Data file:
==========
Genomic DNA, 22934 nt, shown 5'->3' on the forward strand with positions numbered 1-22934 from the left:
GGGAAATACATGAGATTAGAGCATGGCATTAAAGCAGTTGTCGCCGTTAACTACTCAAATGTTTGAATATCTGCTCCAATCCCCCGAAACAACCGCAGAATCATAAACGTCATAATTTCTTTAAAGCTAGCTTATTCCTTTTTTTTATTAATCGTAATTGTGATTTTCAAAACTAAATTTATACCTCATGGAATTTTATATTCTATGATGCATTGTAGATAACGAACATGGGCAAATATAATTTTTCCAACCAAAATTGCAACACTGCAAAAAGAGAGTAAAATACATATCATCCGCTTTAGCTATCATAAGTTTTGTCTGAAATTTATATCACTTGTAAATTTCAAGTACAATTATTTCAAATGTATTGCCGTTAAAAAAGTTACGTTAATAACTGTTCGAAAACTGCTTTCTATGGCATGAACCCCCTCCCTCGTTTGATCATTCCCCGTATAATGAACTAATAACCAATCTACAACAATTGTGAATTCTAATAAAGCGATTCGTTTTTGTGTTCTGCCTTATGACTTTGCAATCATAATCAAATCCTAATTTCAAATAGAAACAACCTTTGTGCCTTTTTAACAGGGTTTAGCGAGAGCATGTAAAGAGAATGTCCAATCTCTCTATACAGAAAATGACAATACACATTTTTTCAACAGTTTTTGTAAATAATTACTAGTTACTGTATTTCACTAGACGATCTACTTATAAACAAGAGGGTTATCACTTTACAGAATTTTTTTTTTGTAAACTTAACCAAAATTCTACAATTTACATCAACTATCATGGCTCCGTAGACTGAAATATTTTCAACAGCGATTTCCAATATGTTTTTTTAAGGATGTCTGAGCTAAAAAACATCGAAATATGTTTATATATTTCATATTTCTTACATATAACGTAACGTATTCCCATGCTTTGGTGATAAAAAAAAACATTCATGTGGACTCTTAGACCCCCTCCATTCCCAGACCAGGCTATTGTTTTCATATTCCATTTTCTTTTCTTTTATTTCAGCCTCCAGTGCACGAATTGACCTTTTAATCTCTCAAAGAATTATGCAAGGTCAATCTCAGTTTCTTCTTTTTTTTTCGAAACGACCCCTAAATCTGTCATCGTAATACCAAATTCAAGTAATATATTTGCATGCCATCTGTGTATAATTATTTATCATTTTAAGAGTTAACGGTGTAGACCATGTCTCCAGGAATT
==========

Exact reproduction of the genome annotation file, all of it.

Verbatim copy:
Genomic DNA, 22934 nt, shown 5'->3' on the forward strand with positions numbered 1-22934 from the left:
GGGAAATACATGAGATTAGAGCATGGCATTAAAGCAGTTGTCGCCGTTAACTACTCAAATGTTTGAATATCTGCTCCAATCCCCCGAAACAACCGCAGAATCATAAACGTCATAATTTCTTTAAAGCTAGCTTATTCCTTTTTTTTATTAATCGTAATTGTGATTTTCAAAACTAAATTTATACCTCATGGAATTTTATATTCTATGATGCATTGTAGATAACGAACATGGGCAAATATAATTTTTCCAACCAAAATTGCAACACTGCAAAAAGAGAGTAAAATACATATCATCCGCTTTAGCTATCATAAGTTTTGTCTGAAATTTATATCACTTGTAAATTTCAAGTACAATTATTTCAAATGTATTGCCGTTAAAAAAGTTACGTTAATAACTGTTCGAAAACTGCTTTCTATGGCATGAACCCCCTCCCTCGTTTGATCATTCCCCGTATAATGAACTAATAACCAATCTACAACAATTGTGAATTCTAATAAAGCGATTCGTTTTTGTGTTCTGCCTTATGACTTTGCAATCATAATCAAATCCTAATTTCAAATAGAAACAACCTTTGTGCCTTTTTAACAGGGTTTAGCGAGAGCATGTAAAGAGAATGTCCAATCTCTCTATACAGAAAATGACAATACACATTTTTTCAACAGTTTTTGTAAATAATTACTAGTTACTGTATTTCACTAGACGATCTACTTATAAACAAGAGGGTTATCACTTTACAGAATTTTTTTTTTGTAAACTTAACCAAAATTCTACAATTTACATCAACTATCATGGCTCCGTAGACTGAAATATTTTCAACAGCGATTTCCAATATGTTTTTTTAAGGATGTCTGAGCTAAAAAACATCGAAATATGTTTATATATTTCATATTTCTTACATATAACGTAACGTATTCCCATGCTTTGGTGATAAAAAAAAACATTCATGTGGACTCTTAGACCCCCTCCATTCCCAGACCAGGCTATTGTTTTCATATTCCATTTTCTTTTCTTTTATTTCAGCCTCCAGTGCACGAATTGACCTTTTAATCTCTCAAAGAATTATGCAAGGTCAATCTCAGTTTCTTCTTTTTTTTTCGAAACGACCCCTAAATCTGTCATCGTAATACCAAATTCAAGTAATATATTTGCATGCCATCTGTGTATAATTATTTATCATTTTAAGAGTTAACGGTGTAGACCATGTCTCCAGGAATT